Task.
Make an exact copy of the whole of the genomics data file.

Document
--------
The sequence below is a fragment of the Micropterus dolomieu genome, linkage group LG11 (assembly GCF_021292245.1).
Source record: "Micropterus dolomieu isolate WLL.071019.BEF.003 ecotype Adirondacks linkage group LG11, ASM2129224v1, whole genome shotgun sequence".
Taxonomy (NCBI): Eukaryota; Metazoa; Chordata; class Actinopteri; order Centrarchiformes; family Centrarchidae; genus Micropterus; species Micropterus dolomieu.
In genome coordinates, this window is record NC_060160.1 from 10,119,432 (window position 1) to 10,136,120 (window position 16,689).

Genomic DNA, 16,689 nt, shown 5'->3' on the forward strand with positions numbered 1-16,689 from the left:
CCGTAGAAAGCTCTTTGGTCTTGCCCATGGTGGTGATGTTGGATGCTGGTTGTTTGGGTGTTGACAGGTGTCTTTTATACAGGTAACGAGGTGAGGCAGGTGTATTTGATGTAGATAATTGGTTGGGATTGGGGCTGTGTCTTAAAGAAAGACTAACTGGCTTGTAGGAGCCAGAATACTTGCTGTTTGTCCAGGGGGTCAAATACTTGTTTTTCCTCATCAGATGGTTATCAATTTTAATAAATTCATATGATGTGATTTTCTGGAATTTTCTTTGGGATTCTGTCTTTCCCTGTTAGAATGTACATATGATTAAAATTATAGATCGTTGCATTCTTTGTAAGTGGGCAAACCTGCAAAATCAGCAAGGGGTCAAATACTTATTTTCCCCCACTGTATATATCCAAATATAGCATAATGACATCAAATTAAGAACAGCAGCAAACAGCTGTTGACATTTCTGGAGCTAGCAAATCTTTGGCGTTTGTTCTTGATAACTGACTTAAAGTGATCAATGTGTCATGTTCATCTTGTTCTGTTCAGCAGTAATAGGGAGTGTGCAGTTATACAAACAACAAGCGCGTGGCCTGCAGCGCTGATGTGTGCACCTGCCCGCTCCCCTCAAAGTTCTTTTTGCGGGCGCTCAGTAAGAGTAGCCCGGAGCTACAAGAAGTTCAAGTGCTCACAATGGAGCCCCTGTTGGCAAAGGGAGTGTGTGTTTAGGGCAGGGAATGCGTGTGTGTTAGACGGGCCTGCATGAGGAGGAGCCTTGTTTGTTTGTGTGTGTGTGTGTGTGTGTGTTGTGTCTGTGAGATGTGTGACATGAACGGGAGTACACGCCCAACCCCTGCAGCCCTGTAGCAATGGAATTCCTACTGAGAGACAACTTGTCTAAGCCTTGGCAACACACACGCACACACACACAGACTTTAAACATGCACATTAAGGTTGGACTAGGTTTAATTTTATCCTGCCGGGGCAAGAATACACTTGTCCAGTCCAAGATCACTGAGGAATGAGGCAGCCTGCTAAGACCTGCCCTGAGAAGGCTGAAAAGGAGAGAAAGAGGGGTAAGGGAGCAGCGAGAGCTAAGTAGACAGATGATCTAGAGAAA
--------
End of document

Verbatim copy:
The sequence below is a fragment of the Micropterus dolomieu genome, linkage group LG11 (assembly GCF_021292245.1).
Source record: "Micropterus dolomieu isolate WLL.071019.BEF.003 ecotype Adirondacks linkage group LG11, ASM2129224v1, whole genome shotgun sequence".
Taxonomy (NCBI): Eukaryota; Metazoa; Chordata; class Actinopteri; order Centrarchiformes; family Centrarchidae; genus Micropterus; species Micropterus dolomieu.
In genome coordinates, this window is record NC_060160.1 from 10,119,432 (window position 1) to 10,136,120 (window position 16,689).

Genomic DNA, 16,689 nt, shown 5'->3' on the forward strand with positions numbered 1-16,689 from the left:
CCGTAGAAAGCTCTTTGGTCTTGCCCATGGTGGTGATGTTGGATGCTGGTTGTTTGGGTGTTGACAGGTGTCTTTTATACAGGTAACGAGGTGAGGCAGGTGTATTTGATGTAGATAATTGGTTGGGATTGGGGCTGTGTCTTAAAGAAAGACTAACTGGCTTGTAGGAGCCAGAATACTTGCTGTTTGTCCAGGGGGTCAAATACTTGTTTTTCCTCATCAGATGGTTATCAATTTTAATAAATTCATATGATGTGATTTTCTGGAATTTTCTTTGGGATTCTGTCTTTCCCTGTTAGAATGTACATATGATTAAAATTATAGATCGTTGCATTCTTTGTAAGTGGGCAAACCTGCAAAATCAGCAAGGGGTCAAATACTTATTTTCCCCCACTGTATATATCCAAATATAGCATAATGACATCAAATTAAGAACAGCAGCAAACAGCTGTTGACATTTCTGGAGCTAGCAAATCTTTGGCGTTTGTTCTTGATAACTGACTTAAAGTGATCAATGTGTCATGTTCATCTTGTTCTGTTCAGCAGTAATAGGGAGTGTGCAGTTATACAAACAACAAGCGCGTGGCCTGCAGCGCTGATGTGTGCACCTGCCCGCTCCCCTCAAAGTTCTTTTTGCGGGCGCTCAGTAAGAGTAGCCCGGAGCTACAAGAAGTTCAAGTGCTCACAATGGAGCCCCTGTTGGCAAAGGGAGTGTGTGTTTAGGGCAGGGAATGCGTGTGTGTTAGACGGGCCTGCATGAGGAGGAGCCTTGTTTGTTTGTGTGTGTGTGTGTGTGTGTGTTGTGTCTGTGAGATGTGTGACATGAACGGGAGTACACGCCCAACCCCTGCAGCCCTGTAGCAATGGAATTCCTACTGAGAGACAACTTGTCTAAGCCTTGGCAACACACACGCACACACACACAGACTTTAAACATGCACATTAAGGTTGGACTAGGTTTAATTTTATCCTGCCGGGGCAAGAATACACTTGTCCAGTCCAAGATCACTGAGGAATGAGGCAGCCTGCTAAGACCTGCCCTGAGAAGGCTGAAAAGGAGAGAAAGAGGGGTAAGGGAGCAGCGAGAGCTAAGTAGACAGATGATCTAGAGAAA